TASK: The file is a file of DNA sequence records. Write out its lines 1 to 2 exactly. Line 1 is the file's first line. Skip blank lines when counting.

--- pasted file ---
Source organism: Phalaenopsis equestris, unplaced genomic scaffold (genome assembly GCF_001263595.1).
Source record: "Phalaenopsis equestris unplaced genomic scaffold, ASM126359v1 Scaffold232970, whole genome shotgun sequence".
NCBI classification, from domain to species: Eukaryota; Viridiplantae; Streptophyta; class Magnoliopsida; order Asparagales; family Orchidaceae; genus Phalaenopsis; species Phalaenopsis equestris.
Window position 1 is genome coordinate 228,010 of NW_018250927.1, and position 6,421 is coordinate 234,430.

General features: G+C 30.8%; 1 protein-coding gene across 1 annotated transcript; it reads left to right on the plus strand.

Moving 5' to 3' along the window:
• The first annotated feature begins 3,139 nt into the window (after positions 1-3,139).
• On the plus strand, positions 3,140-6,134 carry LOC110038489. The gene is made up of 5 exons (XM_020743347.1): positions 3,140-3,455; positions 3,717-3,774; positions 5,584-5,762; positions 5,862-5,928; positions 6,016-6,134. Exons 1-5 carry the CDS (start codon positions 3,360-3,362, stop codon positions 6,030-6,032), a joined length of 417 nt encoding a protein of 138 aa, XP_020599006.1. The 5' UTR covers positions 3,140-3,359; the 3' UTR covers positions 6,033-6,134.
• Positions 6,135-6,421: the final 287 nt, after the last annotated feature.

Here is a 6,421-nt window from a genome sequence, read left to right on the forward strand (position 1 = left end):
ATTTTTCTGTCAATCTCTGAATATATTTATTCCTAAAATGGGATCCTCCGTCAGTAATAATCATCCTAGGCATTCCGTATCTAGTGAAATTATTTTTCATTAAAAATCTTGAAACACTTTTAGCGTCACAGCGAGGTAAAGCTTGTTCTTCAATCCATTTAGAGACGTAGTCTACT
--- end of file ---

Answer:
Source organism: Phalaenopsis equestris, unplaced genomic scaffold (genome assembly GCF_001263595.1).
Source record: "Phalaenopsis equestris unplaced genomic scaffold, ASM126359v1 Scaffold232970, whole genome shotgun sequence".